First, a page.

Greetings my Faithful Readers!
This week's topic comes to you courtesy of Apollonia Voss, who kindly shot an entire list of ideas my way. I thought it appropriate that I choose this one in the week that modern Astronomers announced they may have found an inhabitable planet similar to earth in a far-off galaxy (in the constellation Sagittarius). The title, of course, is a tip of the hat to Paul Oakenfold, and you might recognize the line of song lyrics from a certain bubbly diet beverage's commercial.
If you read on, you'll find out some fascinating things. For example, did you know that medieval star maps were most likely globes, and the constellations appeared backwards (such as they might appear to God)?
Read on, and learn more...
Dame Aoife Finn of Ynos Mon
m/k/a Lisbeth Herr-Gelatt
Riverouge, Endless Hills, Aethelmearc
by Gary Agranat and Dave Delligati
(Site Excerpt) One purpose of the astrolabe was observational. It could be used for finding the angle of the Sun, the Moon, the planets, or stars above the horizon or relative to the zenith. It could be used for surveying, such as for determining the heights of towers and mountains, or the depths of wells. However, other observing instruments existed before the astrolabe. It was the astrolabe's ability to compute astronomical information that made it more important.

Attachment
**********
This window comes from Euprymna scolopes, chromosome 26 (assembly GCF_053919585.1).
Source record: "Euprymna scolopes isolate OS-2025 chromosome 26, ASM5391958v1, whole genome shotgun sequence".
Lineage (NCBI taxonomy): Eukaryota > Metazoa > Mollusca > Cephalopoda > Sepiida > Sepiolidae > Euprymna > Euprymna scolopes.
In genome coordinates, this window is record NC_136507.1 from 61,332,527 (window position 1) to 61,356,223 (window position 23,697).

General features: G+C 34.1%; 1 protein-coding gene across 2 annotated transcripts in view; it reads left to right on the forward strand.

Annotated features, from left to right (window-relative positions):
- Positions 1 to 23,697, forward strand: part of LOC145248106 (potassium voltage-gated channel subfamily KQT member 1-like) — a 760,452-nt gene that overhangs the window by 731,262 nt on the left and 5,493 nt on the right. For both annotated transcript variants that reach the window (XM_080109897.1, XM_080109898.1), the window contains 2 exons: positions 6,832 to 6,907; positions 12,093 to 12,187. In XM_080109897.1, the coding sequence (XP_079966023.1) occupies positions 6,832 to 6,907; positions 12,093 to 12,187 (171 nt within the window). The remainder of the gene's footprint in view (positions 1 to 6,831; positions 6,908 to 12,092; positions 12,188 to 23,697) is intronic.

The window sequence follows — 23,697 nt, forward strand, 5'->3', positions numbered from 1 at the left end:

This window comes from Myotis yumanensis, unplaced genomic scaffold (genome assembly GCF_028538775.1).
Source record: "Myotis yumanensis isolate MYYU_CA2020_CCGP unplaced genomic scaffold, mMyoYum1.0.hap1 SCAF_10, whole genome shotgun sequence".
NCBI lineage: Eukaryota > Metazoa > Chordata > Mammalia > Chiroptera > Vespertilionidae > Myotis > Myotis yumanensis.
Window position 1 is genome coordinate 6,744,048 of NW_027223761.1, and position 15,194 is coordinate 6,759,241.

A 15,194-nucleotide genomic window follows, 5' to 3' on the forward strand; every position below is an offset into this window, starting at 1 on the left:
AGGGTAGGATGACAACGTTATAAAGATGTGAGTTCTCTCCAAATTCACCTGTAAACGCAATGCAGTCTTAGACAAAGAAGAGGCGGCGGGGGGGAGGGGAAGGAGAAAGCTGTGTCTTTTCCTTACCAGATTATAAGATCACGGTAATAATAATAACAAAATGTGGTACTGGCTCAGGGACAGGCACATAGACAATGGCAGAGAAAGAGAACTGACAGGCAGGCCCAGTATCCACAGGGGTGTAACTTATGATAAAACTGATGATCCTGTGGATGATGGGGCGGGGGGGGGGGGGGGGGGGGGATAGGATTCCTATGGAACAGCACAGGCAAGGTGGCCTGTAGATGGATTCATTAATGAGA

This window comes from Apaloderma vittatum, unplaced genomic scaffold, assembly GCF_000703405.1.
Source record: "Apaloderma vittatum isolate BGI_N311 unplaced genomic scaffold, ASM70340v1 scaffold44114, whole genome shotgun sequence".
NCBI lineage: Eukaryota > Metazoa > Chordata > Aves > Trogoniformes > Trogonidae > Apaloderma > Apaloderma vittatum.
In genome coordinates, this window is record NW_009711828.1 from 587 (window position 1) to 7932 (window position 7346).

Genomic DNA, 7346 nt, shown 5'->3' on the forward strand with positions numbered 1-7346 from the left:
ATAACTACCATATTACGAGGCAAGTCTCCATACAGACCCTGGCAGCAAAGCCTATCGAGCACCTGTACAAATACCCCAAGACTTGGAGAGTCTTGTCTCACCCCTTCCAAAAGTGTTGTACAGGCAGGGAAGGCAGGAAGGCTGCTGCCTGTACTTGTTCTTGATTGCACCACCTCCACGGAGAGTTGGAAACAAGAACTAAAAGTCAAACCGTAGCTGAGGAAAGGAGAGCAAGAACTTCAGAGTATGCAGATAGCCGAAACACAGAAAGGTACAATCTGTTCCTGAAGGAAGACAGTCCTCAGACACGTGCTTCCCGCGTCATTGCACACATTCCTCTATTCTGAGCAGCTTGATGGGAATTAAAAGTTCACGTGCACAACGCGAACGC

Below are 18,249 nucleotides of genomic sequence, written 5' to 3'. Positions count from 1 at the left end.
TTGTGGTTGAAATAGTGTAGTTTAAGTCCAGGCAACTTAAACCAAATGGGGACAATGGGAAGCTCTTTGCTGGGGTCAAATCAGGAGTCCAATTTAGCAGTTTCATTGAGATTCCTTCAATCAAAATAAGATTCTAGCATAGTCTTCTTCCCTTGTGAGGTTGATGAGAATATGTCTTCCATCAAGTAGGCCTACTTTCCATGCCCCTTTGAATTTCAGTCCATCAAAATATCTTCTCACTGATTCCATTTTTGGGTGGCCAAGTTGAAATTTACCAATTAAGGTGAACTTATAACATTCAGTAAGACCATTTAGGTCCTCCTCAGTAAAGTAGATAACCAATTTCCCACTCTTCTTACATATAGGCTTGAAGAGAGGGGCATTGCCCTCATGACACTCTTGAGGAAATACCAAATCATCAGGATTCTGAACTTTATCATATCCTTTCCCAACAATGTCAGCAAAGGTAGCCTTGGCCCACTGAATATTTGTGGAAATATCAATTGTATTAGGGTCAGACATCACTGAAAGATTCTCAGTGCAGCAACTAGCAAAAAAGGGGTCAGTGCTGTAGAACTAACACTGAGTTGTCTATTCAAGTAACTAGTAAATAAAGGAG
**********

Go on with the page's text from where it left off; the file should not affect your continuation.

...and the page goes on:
(Site Excerpt) By drawing on the rich collection of instruments and books in the Whipple Collection, the University Library and the Wren Library, we have sought to produce a history of astronomy which focuses on the uses of astronomy and its instruments, as well as on the practitioners of astronomy.
Astronomy and Islam
(Site Excerpt) Astronomy has been called the "queen of sciences". It incorporates many disciplines such as physics, particularly optics, mathematics and celestial mechanics. Since ancient times, Muslim scientists have studied astronomy, contributing greatly to human knowledge. Yaqub ibn Tariq, al-Kwarizmi, al-Battani, al-Farghani, al-Sufi, al-Biruni, al-Tusi and Omar Khayyam are just a few of the scholars who have left a lasting mark in the annals of astronomy.
Rundetaarn: Oldest functioning observatory in Europe